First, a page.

Blockbuster-themed newspaper boxes are now found in Covington and Northside, filled with old video games, VHS tapes and DVDs that are free for the taking. A third box is expected shortly in Clifton. Whether you keep the media, return it to the box after you’re done or even bring some old tapes of your own to donate, there’s no threat of late fees these days.
The blue-and-yellow boxes are not officially connected to the slain multibillion dollar movie rental titan Blockbuster, which mainly exists as a brand name after the 2013 closure of its last 300 locations (save for the famed “Last Blockbuster” in Oregon). Blockbuster had 9,000 retail stores at its peak. Free Blockbuster, which has requested a license to use the franchise trademark, is responsible for around 35 free boxes across the country. The repurposed newspaper boxes are decorated and stocked by volunteers — similar to Little Free Libraries — partially in order to celebrate the unique experience video rental shops like Blockbuster offered in the 1980s and ’90s.
“I think the beauty of this and why it's important is because we have only streaming services and we kind of freeze up because there is so much media we could consume that we almost don't know what to pick,” says Greater Cincinnati’s Free Blockbuster manager/franchisee Shadow Woolf. “I think it's really great to give someone a limited amount of stuff to choose from — you don't have to just sit and sift through things for an hour. You can take a glance and go, ‘Oh, I haven't watched Moonrise Kingdom in a while. I haven't seen Gremlins in years,’ and you can pick that up and have a fun night.”
Woolf is an artist and when he’s not thrifting for more titles to restock the boxes or working as a motion graphics artist for Pure Romance, he creates esoteric action figures of pop culture characters, like Doctor Scott from Rocky Horror Picture Show and local billboard icon Blake “The Attorney” Maislin. Along with the figures, Woolf makes custom VHS sleeves for movie and TV titles like Scott Pilgrim vs. The World and Stranger Things.
“Prior to the boxes in Cincinnati, the closest (one) was in Detroit. I really wanted to check one out and I kept kind of waiting to see if someone was going to make one here in Cincy, then I realized, why don't I do it? I know how to do all this,” Woolf says. “I have way too many VHS tapes and DVDs and a lot of duplicates that I'll just pick up thrifting. So, it made sense.”
Already well stocked with movies from his personal collection, Woolf’s first step was to get hold of the newspaper boxes. While many of these can be found across the city, filled with empty beer cans and junk food wrappers, Woolf insisted the boxes be obtained honestly and legitimately. A business owner told Woolf the boxes outside their shop hadn’t been maintained for years and he was welcome to clear the sidewalk of them. Woolf took them home, cleaned them up and painted them Blockbuster blue and yellow.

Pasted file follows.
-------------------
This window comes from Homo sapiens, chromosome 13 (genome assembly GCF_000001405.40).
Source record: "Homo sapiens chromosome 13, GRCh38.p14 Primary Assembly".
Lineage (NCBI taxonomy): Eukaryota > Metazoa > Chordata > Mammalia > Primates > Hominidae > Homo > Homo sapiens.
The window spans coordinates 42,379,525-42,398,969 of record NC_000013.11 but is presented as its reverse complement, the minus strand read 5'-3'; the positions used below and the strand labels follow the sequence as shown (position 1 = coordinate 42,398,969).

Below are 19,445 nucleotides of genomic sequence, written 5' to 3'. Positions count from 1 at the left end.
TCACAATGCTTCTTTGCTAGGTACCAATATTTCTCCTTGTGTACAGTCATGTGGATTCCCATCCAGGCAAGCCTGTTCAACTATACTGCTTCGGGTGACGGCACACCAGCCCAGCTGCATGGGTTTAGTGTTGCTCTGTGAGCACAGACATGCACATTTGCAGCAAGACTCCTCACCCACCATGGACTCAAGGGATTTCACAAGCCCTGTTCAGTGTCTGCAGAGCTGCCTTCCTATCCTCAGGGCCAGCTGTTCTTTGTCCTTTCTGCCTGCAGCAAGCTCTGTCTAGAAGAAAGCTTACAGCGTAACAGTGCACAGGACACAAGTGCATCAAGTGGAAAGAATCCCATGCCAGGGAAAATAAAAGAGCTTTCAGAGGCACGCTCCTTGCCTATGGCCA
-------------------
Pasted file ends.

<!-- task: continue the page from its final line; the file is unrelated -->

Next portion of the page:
Woolf connected with two businesses in the area that were sensible hosts for Free Blockbusters: Earth to Kentucky art and toy shop in Covington and Northside’s Arcade Legacy: Bar Edition. Both were natural decisions based on their wares and clientele (Woolf also manages Arcade Legacy’s social media and sells his figures at Earth to Kentucky.) If you’re looking for the Northside box, it’s inside Arcade Legacy: Bar Edition, conveniently next to the Stranger Things pinball machine; Earth to Kentucky’s is outside the shop.
“I’m putting them in places with the hope that the people that are already going to be there are the same ones that will be excited to see something like this, whether it's people going to Earth to Kentucky who are into retro toys and old school stuff, or obviously, at the (arcade bar), those fit,” Woolf says.
Free Blockbuster is an organization whose stated mission is to combat the myth of scarcity by providing free entertainment to as many people as possible. And similar to the aforementioned Little Free Libraries, the boxes also help upcycle media that might otherwise make its way to the landfill.
“I have in my personal collection, I think about 400 VHS tapes. And I picked up my first one as an adult a year ago,” Woolf says. “I was at a toy store and I saw Pee-wee's Big Adventure. I’m a big Pee-wee Herman guy. It was still in the plastic, for five bucks. I picked that up and just stared at it. And I thought, you know, I miss having VHS tapes. I'm 26, we grew up with tapes and then, all of a sudden, they were all gone. Like really fast. I didn't realize how much I would miss that.”
Nostalgia for a time we perceived to be simpler is more prevalent than ever. First-page millennials are now entering their 40s, while the back chapters are just old enough to drink, so pop culture heavily revolves around this demographic. And it’s not surprising that Blockbuster holds such a special place in so many hearts, millennial and beyond, as it was the primary source for much of America’s cinematic consumption for decades.
“I think being at home and having to entertain yourself (during the pandemic), everyone kind of became little kids again for like a year. You had to remember, how did I have fun and stay entertained at home before?” Woolf says. “The last time you did that you were probably a kid. And I think everyone reverted back to being kids and teenagers for a while. Yes, it was a horrible time. But then I think that was kind of a cool, weird benefit that none of us ever thought we would have. I know I fell into it hard, as you can see (with these Free Blockbusters).”
And just like your last trip to an actual Blockbuster, it may have been a while since you’ve heard this relevant reminder: Be kind and rewind before you return any borrowed tapes.
Earth to Kentucky is located at 836 Main St., Covington; Arcade Legacy: Bar Edition is located at 3929 Spring Grove Ave., Northside. Follow @freeblockbustercincinnati for more info and updates, or freeblockbuster.org.